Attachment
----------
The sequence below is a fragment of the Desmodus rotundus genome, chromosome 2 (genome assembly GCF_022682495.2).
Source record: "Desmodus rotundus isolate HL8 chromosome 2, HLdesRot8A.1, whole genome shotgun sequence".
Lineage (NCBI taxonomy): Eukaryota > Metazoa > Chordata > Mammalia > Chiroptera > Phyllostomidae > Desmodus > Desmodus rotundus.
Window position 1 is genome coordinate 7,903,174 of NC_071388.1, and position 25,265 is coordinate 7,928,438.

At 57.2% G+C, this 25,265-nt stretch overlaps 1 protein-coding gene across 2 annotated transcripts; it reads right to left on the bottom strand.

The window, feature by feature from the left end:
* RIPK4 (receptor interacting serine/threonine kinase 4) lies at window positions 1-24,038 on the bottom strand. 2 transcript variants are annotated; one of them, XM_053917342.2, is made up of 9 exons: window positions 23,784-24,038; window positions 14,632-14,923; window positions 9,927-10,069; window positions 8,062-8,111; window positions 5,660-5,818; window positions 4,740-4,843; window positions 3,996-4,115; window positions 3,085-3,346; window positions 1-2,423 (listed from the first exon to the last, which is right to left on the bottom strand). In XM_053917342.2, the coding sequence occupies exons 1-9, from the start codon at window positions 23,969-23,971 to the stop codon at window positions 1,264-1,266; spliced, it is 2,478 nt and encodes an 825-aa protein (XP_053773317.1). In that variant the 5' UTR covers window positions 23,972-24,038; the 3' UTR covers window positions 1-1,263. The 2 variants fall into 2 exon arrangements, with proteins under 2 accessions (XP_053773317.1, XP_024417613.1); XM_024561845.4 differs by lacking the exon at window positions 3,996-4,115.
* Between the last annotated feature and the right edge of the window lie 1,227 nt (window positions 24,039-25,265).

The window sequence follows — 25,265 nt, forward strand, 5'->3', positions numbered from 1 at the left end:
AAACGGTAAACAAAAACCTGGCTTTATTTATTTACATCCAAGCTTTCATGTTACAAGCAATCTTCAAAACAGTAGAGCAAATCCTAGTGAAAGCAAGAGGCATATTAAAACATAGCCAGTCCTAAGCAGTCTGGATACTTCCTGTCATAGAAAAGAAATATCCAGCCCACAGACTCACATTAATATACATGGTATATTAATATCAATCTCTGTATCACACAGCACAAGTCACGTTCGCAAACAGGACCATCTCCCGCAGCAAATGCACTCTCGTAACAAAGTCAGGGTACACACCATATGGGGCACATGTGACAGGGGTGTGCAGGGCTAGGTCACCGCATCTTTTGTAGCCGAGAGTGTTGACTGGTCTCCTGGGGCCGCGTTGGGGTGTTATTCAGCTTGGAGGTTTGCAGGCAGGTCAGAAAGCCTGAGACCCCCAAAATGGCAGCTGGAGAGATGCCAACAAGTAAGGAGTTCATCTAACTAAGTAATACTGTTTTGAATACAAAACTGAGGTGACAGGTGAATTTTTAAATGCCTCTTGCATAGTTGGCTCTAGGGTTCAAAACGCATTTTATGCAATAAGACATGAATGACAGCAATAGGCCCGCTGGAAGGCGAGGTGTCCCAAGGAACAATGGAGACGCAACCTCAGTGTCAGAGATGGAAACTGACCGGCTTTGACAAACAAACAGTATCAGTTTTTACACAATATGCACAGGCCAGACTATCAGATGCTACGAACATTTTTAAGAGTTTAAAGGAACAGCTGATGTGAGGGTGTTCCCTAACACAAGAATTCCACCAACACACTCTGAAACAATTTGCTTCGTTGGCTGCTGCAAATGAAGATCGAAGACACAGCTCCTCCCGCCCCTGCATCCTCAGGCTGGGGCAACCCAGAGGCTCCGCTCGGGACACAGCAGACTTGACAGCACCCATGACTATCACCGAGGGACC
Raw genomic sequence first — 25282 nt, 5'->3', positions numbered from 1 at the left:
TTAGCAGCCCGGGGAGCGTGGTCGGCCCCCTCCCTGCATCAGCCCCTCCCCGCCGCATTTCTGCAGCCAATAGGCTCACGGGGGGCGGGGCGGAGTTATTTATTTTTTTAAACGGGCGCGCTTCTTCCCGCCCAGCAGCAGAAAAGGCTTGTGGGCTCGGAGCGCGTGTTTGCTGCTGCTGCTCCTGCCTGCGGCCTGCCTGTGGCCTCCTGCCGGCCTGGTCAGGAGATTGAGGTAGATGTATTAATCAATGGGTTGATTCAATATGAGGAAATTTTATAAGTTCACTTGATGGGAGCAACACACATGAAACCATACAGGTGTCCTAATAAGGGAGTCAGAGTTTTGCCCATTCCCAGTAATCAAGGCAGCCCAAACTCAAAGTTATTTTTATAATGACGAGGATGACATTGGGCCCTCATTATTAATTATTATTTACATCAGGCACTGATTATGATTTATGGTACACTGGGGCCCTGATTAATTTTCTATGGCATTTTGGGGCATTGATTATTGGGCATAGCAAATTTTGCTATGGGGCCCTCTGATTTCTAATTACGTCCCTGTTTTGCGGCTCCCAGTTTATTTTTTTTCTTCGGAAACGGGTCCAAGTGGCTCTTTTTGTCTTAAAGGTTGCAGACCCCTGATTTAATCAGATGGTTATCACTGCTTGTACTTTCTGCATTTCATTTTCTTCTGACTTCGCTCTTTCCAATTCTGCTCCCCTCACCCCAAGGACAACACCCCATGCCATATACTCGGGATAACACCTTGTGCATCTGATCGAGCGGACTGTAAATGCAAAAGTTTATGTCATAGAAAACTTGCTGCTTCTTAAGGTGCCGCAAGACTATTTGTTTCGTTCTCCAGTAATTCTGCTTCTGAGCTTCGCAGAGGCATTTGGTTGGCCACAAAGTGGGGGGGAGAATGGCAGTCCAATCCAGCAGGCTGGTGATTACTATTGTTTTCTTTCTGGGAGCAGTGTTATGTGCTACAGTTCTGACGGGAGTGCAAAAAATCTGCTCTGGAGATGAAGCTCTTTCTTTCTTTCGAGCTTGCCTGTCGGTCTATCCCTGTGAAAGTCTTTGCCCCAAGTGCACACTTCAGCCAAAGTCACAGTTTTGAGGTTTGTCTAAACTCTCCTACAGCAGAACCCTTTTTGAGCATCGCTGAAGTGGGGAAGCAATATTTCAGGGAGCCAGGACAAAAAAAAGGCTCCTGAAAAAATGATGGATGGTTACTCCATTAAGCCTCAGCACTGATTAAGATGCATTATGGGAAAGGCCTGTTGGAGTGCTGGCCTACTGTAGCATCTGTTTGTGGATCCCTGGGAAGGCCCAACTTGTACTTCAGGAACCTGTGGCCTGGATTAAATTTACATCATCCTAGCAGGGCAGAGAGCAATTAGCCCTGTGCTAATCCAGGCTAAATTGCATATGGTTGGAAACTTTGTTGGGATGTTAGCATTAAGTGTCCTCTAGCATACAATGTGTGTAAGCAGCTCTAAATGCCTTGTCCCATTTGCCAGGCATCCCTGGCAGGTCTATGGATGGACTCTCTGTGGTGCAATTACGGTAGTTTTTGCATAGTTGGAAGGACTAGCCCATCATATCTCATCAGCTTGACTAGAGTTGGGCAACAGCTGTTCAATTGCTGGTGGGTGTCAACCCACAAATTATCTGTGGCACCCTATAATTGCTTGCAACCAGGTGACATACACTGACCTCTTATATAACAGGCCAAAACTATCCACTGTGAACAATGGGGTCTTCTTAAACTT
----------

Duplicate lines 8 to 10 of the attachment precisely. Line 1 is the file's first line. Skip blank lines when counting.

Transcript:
* Between the last annotated feature and the right edge of the window lie 1,227 nt (window positions 24,039-25,265).

The window sequence follows — 25,265 nt, forward strand, 5'->3', positions numbered from 1 at the left end:
AAACGGTAAACAAAAACCTGGCTTTATTTATTTACATCCAAGCTTTCATGTTACAAGCAATCTTCAAAACAGTAGAGCAAATCCTAGTGAAAGCAAGAGGCATATTAAAACATAGCCAGTCCTAAGCAGTCTGGATACTTCCTGTCATAGAAAAGAAATATCCAGCCCACAGACTCACATTAATATACATGGTATATTAATATCAATCTCTGTATCACACAGCACAAGTCACGTTCGCAAACAGGACCATCTCCCGCAGCAAATGCACTCTCGTAACAAAGTCAGGGTACACACCATATGGGGCACATGTGACAGGGGTGTGCAGGGCTAGGTCACCGCATCTTTTGTAGCCGAGAGTGTTGACTGGTCTCCTGGGGCCGCGTTGGGGTGTTATTCAGCTTGGAGGTTTGCAGGCAGGTCAGAAAGCCTGAGACCCCCAAAATGGCAGCTGGAGAGATGCCAACAAGTAAGGAGTTCATCTAACTAAGTAATACTGTTTTGAATACAAAACTGAGGTGACAGGTGAATTTTTAAATGCCTCTTGCATAGTTGGCTCTAGGGTTCAAAACGCATTTTATGCAATAAGACATGAATGACAGCAATAGGCCCGCTGGAAGGCGAGGTGTCCCAAGGAACAATGGAGACGCAACCTCAGTGTCAGAGATGGAAACTGACCGGCTTTGACAAACAAACAGTATCAGTTTTTACACAATATGCACAGGCCAGACTATCAGATGCTACGAACATTTTTAAGAGTTTAAAGGAACAGCTGATGTGAGGGTGTTCCCTAACACAAGAATTCCACCAACACACTCTGAAACAATTTGCTTCGTTGGCTGCTGCAAATGAAGATCGAAGACACAGCTCCTCCCGCCCCTGCATCCTCAGGCTGGGGCAACCCAGAGGCTCCGCTCGGGACACAGCAGACTTGACAGCACCCATGACTATCACCGAGGGACC